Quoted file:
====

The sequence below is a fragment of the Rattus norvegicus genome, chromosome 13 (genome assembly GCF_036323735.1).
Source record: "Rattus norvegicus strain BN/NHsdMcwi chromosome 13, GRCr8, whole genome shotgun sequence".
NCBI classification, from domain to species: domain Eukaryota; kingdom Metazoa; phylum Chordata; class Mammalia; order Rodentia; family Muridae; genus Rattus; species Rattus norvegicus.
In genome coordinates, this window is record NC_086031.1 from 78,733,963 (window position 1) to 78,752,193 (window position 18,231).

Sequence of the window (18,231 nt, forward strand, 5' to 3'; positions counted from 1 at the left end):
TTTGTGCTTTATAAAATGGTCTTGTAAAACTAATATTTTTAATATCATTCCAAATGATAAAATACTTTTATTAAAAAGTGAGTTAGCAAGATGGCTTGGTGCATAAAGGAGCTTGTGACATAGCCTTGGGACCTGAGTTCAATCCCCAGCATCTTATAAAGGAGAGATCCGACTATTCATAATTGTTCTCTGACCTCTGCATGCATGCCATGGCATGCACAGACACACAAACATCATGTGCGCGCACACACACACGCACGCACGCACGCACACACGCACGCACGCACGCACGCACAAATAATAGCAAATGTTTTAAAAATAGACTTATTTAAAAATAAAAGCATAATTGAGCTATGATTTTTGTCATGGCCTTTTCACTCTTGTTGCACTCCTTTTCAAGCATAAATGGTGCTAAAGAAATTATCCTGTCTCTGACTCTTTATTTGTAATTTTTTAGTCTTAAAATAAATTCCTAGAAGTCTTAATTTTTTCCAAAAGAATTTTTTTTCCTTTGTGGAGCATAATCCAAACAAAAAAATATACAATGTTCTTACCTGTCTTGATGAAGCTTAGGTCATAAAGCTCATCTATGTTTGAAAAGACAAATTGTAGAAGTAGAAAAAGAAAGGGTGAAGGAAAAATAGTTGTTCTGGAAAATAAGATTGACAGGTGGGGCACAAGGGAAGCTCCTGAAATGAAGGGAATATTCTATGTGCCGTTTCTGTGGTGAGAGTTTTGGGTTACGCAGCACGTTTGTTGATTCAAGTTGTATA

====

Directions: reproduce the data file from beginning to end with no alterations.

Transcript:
The sequence below is a fragment of the Rattus norvegicus genome, chromosome 13 (genome assembly GCF_036323735.1).
Source record: "Rattus norvegicus strain BN/NHsdMcwi chromosome 13, GRCr8, whole genome shotgun sequence".
NCBI classification, from domain to species: domain Eukaryota; kingdom Metazoa; phylum Chordata; class Mammalia; order Rodentia; family Muridae; genus Rattus; species Rattus norvegicus.
In genome coordinates, this window is record NC_086031.1 from 78,733,963 (window position 1) to 78,752,193 (window position 18,231).

Sequence of the window (18,231 nt, forward strand, 5' to 3'; positions counted from 1 at the left end):
TTTGTGCTTTATAAAATGGTCTTGTAAAACTAATATTTTTAATATCATTCCAAATGATAAAATACTTTTATTAAAAAGTGAGTTAGCAAGATGGCTTGGTGCATAAAGGAGCTTGTGACATAGCCTTGGGACCTGAGTTCAATCCCCAGCATCTTATAAAGGAGAGATCCGACTATTCATAATTGTTCTCTGACCTCTGCATGCATGCCATGGCATGCACAGACACACAAACATCATGTGCGCGCACACACACACGCACGCACGCACGCACACACGCACGCACGCACGCACGCACAAATAATAGCAAATGTTTTAAAAATAGACTTATTTAAAAATAAAAGCATAATTGAGCTATGATTTTTGTCATGGCCTTTTCACTCTTGTTGCACTCCTTTTCAAGCATAAATGGTGCTAAAGAAATTATCCTGTCTCTGACTCTTTATTTGTAATTTTTTAGTCTTAAAATAAATTCCTAGAAGTCTTAATTTTTTCCAAAAGAATTTTTTTTCCTTTGTGGAGCATAATCCAAACAAAAAAATATACAATGTTCTTACCTGTCTTGATGAAGCTTAGGTCATAAAGCTCATCTATGTTTGAAAAGACAAATTGTAGAAGTAGAAAAAGAAAGGGTGAAGGAAAAATAGTTGTTCTGGAAAATAAGATTGACAGGTGGGGCACAAGGGAAGCTCCTGAAATGAAGGGAATATTCTATGTGCCGTTTCTGTGGTGAGAGTTTTGGGTTACGCAGCACGTTTGTTGATTCAAGTTGTATA